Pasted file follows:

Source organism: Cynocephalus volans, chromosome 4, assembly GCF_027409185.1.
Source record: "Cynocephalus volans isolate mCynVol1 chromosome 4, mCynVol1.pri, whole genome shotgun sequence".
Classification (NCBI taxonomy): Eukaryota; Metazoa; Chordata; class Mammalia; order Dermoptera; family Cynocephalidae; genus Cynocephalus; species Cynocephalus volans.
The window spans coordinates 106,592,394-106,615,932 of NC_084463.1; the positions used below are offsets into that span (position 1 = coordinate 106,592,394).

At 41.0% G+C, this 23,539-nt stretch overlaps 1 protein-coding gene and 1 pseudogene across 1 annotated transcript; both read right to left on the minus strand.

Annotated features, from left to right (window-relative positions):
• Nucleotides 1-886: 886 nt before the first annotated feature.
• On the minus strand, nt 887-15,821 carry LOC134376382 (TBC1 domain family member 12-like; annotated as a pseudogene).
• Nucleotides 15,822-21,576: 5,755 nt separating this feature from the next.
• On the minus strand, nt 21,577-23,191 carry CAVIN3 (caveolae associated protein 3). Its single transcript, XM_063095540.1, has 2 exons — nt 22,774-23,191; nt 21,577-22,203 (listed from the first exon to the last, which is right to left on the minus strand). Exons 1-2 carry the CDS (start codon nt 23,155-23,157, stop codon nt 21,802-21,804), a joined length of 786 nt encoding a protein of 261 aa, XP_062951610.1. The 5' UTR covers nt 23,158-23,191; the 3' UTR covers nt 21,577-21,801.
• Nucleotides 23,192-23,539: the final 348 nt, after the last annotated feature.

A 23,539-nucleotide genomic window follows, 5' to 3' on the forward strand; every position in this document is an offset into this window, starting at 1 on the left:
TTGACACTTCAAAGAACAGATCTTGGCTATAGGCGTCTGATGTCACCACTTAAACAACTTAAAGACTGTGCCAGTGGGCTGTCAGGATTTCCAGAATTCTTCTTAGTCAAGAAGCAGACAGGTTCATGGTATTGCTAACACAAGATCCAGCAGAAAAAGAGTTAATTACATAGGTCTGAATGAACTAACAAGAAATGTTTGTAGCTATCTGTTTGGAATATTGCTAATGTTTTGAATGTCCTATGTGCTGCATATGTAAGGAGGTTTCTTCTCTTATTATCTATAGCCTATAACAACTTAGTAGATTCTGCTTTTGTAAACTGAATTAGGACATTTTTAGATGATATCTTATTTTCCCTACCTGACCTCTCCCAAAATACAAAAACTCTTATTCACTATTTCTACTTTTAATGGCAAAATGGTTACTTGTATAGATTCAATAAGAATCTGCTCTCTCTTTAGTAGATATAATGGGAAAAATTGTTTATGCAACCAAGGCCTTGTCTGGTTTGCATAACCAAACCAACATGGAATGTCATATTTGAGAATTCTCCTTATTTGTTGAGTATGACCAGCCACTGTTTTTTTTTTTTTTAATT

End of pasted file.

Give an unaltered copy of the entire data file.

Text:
Source organism: Cynocephalus volans, chromosome 4, assembly GCF_027409185.1.
Source record: "Cynocephalus volans isolate mCynVol1 chromosome 4, mCynVol1.pri, whole genome shotgun sequence".
Classification (NCBI taxonomy): Eukaryota; Metazoa; Chordata; class Mammalia; order Dermoptera; family Cynocephalidae; genus Cynocephalus; species Cynocephalus volans.
The window spans coordinates 106,592,394-106,615,932 of NC_084463.1; the positions used below are offsets into that span (position 1 = coordinate 106,592,394).

At 41.0% G+C, this 23,539-nt stretch overlaps 1 protein-coding gene and 1 pseudogene across 1 annotated transcript; both read right to left on the minus strand.

Annotated features, from left to right (window-relative positions):
• Nucleotides 1-886: 886 nt before the first annotated feature.
• On the minus strand, nt 887-15,821 carry LOC134376382 (TBC1 domain family member 12-like; annotated as a pseudogene).
• Nucleotides 15,822-21,576: 5,755 nt separating this feature from the next.
• On the minus strand, nt 21,577-23,191 carry CAVIN3 (caveolae associated protein 3). Its single transcript, XM_063095540.1, has 2 exons — nt 22,774-23,191; nt 21,577-22,203 (listed from the first exon to the last, which is right to left on the minus strand). Exons 1-2 carry the CDS (start codon nt 23,155-23,157, stop codon nt 21,802-21,804), a joined length of 786 nt encoding a protein of 261 aa, XP_062951610.1. The 5' UTR covers nt 23,158-23,191; the 3' UTR covers nt 21,577-21,801.
• Nucleotides 23,192-23,539: the final 348 nt, after the last annotated feature.

A 23,539-nucleotide genomic window follows, 5' to 3' on the forward strand; every position in this document is an offset into this window, starting at 1 on the left:
TTGACACTTCAAAGAACAGATCTTGGCTATAGGCGTCTGATGTCACCACTTAAACAACTTAAAGACTGTGCCAGTGGGCTGTCAGGATTTCCAGAATTCTTCTTAGTCAAGAAGCAGACAGGTTCATGGTATTGCTAACACAAGATCCAGCAGAAAAAGAGTTAATTACATAGGTCTGAATGAACTAACAAGAAATGTTTGTAGCTATCTGTTTGGAATATTGCTAATGTTTTGAATGTCCTATGTGCTGCATATGTAAGGAGGTTTCTTCTCTTATTATCTATAGCCTATAACAACTTAGTAGATTCTGCTTTTGTAAACTGAATTAGGACATTTTTAGATGATATCTTATTTTCCCTACCTGACCTCTCCCAAAATACAAAAACTCTTATTCACTATTTCTACTTTTAATGGCAAAATGGTTACTTGTATAGATTCAATAAGAATCTGCTCTCTCTTTAGTAGATATAATGGGAAAAATTGTTTATGCAACCAAGGCCTTGTCTGGTTTGCATAACCAAACCAACATGGAATGTCATATTTGAGAATTCTCCTTATTTGTTGAGTATGACCAGCCACTGTTTTTTTTTTTTTTAATT